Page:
The Dawn of Cognitive Technology

May 31, 2006

Cognitive technology is a new and evolving field which combines the interactive qualities of modern computers with the knowledge acquired by cognitive psychology to create tools that can preserve and improve our cognitive abilities. In this article, we chose to cover one of the pioneers in this field, the Israeli company CogniFit, which has developed a unique adaptive technology that enables its software to learn the users abilities, and based on this data, create a personalized cognitive training program.

Site – http://www.isracast.com


Carbon nanotubes pinned down at last

May 31, 2006

A new technique that places carbon nanotubes exactly where they are needed could help overcome one of the biggest obstacles blocking the development of nanotube-based electronic devices. The method uses a specially constructed molecule that attaches one end to a carbon nanotube and the other end to a strip of metal oxide that has been placed on piece of silicon. The nanotubes are just a few nanometres in diameter, and knowing exactly where a tube is means researchers can use it to make a transistor.

Site – http://www.newscientisttech.com


Digital Maoism

May 31, 2006

The hive mind is for the most part stupid and boring. Why pay attention to it? The problem is in the way the Wikipedia has come to be regarded and used; how it’s been elevated to such importance so quickly. And that is part of the larger pattern of the appeal of a new online collectivism that is nothing less than a resurgence of the idea that the collective is all-wise, that it is desirable to have influence concentrated in a bottleneck that can channel the collective with the most verity and force. This is different from representative democracy, or meritocracy. This idea has had dreadful consequences when thrust upon us from the extreme Right or the extreme Left in various historical periods. The fact that it’s now being re-introduced today by prominent technologists and futurists, people who in many cases I know and like, doesn’t make it any less dangerous.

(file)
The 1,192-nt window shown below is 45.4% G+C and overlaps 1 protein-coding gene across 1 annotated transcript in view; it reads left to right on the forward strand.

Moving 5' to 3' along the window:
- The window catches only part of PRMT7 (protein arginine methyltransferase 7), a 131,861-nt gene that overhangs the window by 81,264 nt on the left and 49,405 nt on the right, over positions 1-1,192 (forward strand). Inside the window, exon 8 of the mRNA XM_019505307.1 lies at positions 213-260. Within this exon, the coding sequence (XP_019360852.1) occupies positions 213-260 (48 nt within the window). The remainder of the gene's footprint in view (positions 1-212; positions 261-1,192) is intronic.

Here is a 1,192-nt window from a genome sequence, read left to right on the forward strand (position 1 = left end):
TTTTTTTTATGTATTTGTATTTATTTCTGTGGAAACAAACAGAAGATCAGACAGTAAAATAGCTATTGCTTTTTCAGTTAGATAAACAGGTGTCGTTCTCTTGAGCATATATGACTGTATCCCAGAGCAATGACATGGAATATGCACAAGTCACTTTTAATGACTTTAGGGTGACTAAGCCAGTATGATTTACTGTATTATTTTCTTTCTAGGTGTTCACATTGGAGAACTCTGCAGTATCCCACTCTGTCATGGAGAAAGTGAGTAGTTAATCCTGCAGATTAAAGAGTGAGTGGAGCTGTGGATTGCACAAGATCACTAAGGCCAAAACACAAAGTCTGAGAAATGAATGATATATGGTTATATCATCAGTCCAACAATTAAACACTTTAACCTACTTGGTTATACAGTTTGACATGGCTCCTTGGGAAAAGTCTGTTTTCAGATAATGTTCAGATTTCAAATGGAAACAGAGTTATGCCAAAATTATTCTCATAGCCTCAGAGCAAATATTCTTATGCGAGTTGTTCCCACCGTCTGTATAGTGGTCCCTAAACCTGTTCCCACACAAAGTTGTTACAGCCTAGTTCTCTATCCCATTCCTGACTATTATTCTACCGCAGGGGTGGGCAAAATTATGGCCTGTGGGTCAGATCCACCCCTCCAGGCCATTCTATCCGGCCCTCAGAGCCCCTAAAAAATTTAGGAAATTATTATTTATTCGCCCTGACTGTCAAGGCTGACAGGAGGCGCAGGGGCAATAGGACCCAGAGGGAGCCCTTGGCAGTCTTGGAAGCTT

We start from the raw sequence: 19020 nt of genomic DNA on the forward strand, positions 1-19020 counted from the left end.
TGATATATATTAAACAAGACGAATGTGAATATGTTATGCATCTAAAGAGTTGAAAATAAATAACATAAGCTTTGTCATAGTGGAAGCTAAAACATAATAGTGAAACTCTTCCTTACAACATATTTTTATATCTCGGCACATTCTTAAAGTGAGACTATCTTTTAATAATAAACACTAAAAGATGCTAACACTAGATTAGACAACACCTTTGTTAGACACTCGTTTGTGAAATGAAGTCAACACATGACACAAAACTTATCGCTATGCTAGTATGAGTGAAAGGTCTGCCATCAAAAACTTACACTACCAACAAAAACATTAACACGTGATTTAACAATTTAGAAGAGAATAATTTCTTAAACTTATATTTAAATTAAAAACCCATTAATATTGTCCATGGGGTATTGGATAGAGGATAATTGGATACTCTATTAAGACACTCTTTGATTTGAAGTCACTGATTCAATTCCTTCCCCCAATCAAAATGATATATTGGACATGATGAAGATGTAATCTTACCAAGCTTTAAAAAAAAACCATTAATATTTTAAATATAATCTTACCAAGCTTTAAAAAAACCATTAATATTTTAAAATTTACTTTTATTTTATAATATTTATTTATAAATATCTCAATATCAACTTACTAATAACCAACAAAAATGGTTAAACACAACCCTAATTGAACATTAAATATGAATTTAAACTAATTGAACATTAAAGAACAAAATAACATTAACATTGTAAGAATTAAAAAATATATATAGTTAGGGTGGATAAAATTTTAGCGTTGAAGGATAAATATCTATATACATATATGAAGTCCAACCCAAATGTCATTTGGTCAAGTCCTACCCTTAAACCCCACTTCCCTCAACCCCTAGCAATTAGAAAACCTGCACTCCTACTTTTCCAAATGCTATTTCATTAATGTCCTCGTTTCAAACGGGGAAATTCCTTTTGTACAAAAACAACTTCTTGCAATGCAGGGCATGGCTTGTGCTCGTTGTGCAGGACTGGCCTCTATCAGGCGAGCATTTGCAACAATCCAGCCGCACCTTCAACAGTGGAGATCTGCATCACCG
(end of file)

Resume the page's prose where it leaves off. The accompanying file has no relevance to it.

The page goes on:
Site – http://www.edge.org


The next big bang: Man meets machine

May 31, 2006

In science-fiction fantasies, the melding of organic matter and digital technology usually takes human form, from Steve Austin's six-million-dollar bionics to the replicants running amok in "Blade Runner" to the Terminator. Yet research on multiple fronts in digital technology, biotechnology and nanotechnology may, over the next half century, alter the way we think about computers and information, and our relationship to them. With these changes, bionic body parts won't seem so far-fetched as we increasingly develop ways to integrate high-tech materials into our mortal flesh.  All of these overlapping strands of scientific inquiry are known colloquially as "BANG," which stands for bits, atoms, neurons and genes.

Site – http://news.com.com


Caught up in the ‘Net

May 31, 2006

"Singularity," the fusion of human, machine and the communication capacity of the web, may enable a spectacular and fundamental shift in our understanding of human consciousness. "I am still a big believer in Artificial Intelligence; new software 'shells' that surround us as individuals and becomes our interface with the outside world," says Diamandi. "The Internet will merge into these software shells, serving as a global nervous system interconnecting people to people in the way single cell life-forms grouped into multi-cellular organisms and eventually into an organism as complex as the human body."

Site – http://edition.cnn.com


Google users promised artificial intelligence

May 31, 2006

A search engine that knows exactly what you are looking for, that can understand the question you are asking even better than you do, and find exactly the right information for you, instantly is a future predicted by Google. Google co-founder Larry Page said one thing that he had learned since Google launched eight years ago was that technology can change faster than expected. Speaking at a conference for Google's European partners, Google chief executive Eric Schmidt and co-founder Larry Page gave an insight into perhaps the most ambitious project the Californian business is undertaking – artificial intelligence (AI).

Site – http://business.guardian.co.uk


FSU research produces images of AIDS virus that may shape vaccine

May 29, 2006

As the world marks the 25th year since the first diagnosed case of AIDS, groundbreaking research by scientists at Florida State University has produced remarkable three-dimensional images of the virus and the protein spikes on its surface that allow it to bind and fuse with human immune cells. Findings from this AIDS research could boost the development of vaccines that will thwart infection by targeting and crippling the sticky HIV-1 spike proteins. In fact, said principal investigator and FSU Professor Kenneth H. Roux, at least two laboratories already are crafting vaccine candidates based on preliminary results uncovered by his team of structural biologists.

Site – http://www.eurekalert.org